“Developing middle-income countries in East Asia, such as China, are already aging quickly and face some of the most pressing challenges in managing aging,” it said. East Asia, as the Word Bank’s research showed, is aging faster than any other region in history. Nearly 36 percent of the world’s population aged 65 and over, or 211 million people, live in this region, which is the largest share among all regions in the world.

The bank warned that the rapid pace and sheer scale of aging in East Asia raises policy challenges, economic and fiscal pressure, as well as social risks. “Without reforms, for example, pension spending in the region is projected to increase by eight to 10 percent of GDP by 2070.”

Axel van Trotsenburg, regional vice-president of the World Bank‘s East Asia and Pacific Region, said on Wednesday that “East Asia Pacific has undergone the most dramatic demographic transition we have ever seen, and all developing countries in the region risk getting old before getting rich.” He suggested a comprehensive policy approach across the life cycle to enhance labor-force participation and encourage healthy lifestyle through structural reforms in childcare, education, healthcare, pensions, long-term care and more.

The report also recommends a range of pressing reforms in China, including removing incentives in pension systems that have encouraged some workers, especially urban women, to retire too early. Developing countries in the region can take steps to reform their existing pension schemes, including considering gradual increase in retirement age, it said.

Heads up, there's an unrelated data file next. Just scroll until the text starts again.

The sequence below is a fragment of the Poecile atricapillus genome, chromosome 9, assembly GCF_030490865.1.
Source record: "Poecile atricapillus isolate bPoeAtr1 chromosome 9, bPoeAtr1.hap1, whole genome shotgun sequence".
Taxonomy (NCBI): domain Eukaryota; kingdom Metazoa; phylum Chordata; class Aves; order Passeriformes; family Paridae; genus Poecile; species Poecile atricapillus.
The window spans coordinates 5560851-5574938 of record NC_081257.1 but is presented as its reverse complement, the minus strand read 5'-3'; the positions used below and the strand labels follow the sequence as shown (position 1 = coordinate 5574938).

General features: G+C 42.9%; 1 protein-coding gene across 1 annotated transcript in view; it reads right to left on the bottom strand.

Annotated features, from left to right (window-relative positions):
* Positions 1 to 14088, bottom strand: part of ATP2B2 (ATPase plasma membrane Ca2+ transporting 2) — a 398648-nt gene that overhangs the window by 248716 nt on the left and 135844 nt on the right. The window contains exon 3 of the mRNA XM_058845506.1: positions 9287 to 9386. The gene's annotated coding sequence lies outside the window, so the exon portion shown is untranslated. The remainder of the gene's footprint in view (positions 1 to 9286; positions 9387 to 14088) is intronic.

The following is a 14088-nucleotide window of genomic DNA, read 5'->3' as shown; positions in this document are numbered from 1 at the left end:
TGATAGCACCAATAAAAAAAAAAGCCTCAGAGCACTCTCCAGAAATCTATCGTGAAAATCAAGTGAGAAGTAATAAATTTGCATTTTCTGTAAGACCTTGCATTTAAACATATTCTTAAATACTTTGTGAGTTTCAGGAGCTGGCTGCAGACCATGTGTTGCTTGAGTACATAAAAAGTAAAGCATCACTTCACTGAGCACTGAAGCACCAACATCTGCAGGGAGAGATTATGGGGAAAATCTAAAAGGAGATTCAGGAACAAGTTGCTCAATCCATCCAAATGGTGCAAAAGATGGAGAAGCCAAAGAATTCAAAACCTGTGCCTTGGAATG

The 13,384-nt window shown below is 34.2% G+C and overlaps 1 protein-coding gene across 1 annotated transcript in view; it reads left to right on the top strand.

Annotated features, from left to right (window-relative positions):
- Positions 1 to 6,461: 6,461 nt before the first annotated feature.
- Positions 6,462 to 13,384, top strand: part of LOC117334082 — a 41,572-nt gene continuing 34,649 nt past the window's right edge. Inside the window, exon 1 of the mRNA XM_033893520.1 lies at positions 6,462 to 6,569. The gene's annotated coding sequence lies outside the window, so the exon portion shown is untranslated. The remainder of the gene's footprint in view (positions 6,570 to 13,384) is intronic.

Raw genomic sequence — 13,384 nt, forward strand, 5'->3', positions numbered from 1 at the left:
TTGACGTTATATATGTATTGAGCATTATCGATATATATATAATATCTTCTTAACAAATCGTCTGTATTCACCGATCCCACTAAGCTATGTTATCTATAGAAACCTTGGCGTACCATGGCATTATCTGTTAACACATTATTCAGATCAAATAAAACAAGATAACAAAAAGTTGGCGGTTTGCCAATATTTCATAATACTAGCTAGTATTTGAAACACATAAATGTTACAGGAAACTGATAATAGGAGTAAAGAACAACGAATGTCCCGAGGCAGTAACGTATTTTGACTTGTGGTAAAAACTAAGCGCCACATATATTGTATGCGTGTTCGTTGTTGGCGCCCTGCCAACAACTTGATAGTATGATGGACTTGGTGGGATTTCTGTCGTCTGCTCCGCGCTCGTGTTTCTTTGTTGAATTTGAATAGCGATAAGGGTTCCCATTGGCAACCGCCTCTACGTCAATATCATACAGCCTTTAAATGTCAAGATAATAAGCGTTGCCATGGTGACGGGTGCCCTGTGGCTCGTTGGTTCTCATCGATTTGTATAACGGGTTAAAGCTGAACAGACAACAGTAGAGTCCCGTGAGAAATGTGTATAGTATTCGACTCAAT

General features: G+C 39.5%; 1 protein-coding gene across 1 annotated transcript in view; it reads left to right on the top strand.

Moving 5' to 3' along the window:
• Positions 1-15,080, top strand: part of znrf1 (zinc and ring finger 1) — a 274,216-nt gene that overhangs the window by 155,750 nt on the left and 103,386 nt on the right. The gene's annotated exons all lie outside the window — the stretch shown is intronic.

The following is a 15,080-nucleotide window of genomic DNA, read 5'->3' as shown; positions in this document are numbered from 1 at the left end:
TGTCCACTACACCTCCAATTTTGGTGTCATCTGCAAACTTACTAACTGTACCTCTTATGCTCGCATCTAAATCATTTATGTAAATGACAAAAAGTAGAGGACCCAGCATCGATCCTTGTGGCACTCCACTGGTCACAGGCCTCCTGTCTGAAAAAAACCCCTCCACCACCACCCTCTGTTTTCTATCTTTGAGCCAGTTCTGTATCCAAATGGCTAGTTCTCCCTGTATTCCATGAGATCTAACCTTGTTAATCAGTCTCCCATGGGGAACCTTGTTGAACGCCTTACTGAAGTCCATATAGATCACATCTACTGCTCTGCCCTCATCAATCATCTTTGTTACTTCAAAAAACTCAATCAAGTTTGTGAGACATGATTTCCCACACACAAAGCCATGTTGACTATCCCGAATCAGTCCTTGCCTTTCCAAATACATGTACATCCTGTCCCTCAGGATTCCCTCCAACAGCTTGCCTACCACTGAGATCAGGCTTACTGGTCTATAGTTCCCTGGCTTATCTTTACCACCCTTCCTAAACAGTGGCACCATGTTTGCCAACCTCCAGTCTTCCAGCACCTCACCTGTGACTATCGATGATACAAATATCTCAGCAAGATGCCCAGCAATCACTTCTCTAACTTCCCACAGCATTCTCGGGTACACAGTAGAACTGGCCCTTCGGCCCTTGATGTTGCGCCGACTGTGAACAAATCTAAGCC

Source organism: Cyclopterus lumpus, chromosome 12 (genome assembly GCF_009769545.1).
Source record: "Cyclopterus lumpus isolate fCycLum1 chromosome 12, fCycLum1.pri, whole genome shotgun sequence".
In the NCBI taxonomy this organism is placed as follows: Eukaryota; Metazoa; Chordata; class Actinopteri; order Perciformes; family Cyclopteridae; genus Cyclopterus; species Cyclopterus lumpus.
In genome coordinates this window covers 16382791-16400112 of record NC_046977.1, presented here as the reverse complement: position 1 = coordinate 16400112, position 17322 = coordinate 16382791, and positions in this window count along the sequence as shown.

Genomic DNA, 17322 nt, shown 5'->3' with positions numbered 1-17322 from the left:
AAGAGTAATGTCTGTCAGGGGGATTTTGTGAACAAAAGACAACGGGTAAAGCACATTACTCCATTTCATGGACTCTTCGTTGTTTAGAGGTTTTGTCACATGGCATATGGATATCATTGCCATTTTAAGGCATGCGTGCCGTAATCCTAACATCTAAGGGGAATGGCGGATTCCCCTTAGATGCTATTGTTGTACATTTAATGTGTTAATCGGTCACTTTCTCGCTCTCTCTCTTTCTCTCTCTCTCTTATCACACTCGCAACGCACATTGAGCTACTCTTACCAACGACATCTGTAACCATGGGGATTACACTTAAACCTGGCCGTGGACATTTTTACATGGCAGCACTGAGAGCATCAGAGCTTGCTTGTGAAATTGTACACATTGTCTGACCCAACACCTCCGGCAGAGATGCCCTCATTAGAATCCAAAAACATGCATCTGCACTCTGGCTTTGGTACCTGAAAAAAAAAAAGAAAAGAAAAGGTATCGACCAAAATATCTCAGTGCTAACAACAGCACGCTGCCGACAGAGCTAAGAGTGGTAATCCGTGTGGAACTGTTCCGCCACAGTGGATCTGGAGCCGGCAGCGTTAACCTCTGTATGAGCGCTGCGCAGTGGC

Source: Aging population could shrink workforce by 10% in China|Society|chinadaily.com.cn

04/12/2015

Selective Equality? China Retirement Age Plan Sparks Backlash Among Women – China Real Time Report – WSJ

China’s policy makers have long accepted the need for workers to delay retirement to ease social and fiscal pressures from a rapidly aging population. Few, however, could agree on how to do it.

This week, state-backed researchers fueled fresh debate on the issue with a new proposal on how to coax more productive years out of China’s silver-haired generation. They called for gradually extending the country’s statutory retirement thresholds over the next three decades, culminating in a flat retirement age of 65 years. But their plan is proving unpopular. It is particularly striking a nerve among some women, who in China can retire between five and ten years earlier than men. The statutory retirement age for men is set at 60 years.